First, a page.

To one, devolving real power to potentially thousands of others who they cannot control politically makes absolutely no sense at all. To the other, giving credence to the idea that power should be focused as near to people as it is possible to do so would instantly destroy the dream of becoming the player on the international stage that British politics is otherwise currently only able to allow of the leader of one of the two main Political Parties.

Some would quickly argue that the lower tiers of government are not equipped to deal with real decisions; but that is exactly what they have been elected to do.

Others would say that responsibility needs to be taken by the people who are most capable of using it with the hint of blind acceptance that MP’s should automatically be assumed to be ‘the right people’ to govern our lives. But we might rather ask, who is better qualified to choose those representatives than the people themselves, when Westminster is now constructed of people who did no more than tick all the right boxes for their political parties and thereafter, did not do a great deal more than sign a series of forms. Can we really say that career politicians with no experience of the world outside are really the people we should entrust with the decisions that affect us all in every way?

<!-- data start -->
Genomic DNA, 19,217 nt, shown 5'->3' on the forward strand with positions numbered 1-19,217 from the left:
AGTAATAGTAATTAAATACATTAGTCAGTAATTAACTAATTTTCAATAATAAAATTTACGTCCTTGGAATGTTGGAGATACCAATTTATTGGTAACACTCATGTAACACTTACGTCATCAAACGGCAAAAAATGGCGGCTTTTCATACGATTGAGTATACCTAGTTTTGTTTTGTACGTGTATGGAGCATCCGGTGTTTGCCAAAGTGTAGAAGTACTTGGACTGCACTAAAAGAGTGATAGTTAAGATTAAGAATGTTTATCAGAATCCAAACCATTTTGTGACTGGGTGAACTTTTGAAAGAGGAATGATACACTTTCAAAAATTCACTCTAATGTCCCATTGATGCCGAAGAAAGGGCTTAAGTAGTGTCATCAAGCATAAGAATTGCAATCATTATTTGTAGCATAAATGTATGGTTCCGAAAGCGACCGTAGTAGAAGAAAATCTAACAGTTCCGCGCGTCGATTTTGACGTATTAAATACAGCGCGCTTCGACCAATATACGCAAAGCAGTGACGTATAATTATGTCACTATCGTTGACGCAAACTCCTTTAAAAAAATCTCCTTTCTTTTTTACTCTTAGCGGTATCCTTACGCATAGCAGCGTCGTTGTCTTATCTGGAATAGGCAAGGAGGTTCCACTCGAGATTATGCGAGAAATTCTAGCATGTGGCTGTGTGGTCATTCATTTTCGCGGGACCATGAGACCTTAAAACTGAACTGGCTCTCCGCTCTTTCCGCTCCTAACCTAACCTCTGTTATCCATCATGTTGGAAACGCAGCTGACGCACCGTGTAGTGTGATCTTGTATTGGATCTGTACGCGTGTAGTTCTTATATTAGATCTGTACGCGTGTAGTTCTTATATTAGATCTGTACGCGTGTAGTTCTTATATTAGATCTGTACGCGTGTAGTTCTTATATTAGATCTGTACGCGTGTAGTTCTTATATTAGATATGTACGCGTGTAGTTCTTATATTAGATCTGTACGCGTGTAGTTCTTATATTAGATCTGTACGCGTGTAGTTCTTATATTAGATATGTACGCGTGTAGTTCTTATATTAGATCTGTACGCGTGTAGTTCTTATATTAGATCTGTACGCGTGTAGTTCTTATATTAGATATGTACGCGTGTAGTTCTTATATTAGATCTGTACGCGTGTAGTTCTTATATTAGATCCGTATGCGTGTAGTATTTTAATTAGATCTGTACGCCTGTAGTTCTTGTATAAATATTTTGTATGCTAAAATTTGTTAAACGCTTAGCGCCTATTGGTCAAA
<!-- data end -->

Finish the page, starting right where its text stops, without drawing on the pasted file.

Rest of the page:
The danger of Cameron playing power games with another political leader who is arguably far more awake and attuned to the realities of playing the public song than he could ever do so, is potentially very severe indeed.

Empowering existing councils and creating new ones where they don’t exist could potentially remove the need for the Scottish Parliament and Welsh Assembly in one swift stroke. It would undoubtedly answer the question of voter disenfranchisement across England too. But it would also require true statesmanship of a kind that many of us have simply never seen.

The very regrettable and destructive alternative is the continuing empowerment of a different kind. That of Scottish, then Welsh and then potentially even English Regional or County Independence with a widow’s web of bureaucracy and additional cost that simply doesn’t bear thinking about. A concept which may play very well into the federalist plans of a politically united Europe, but would ultimately leave the real power for issues that matter to real people in their everyday lives, lying in the hands of a majority of non-elected bureaucrats and foreign politicians who were neither born here, nor have nor ever will live anywhere within our great and currently unified land.

 Top image thanks to http://www.dailyrecord.co.uk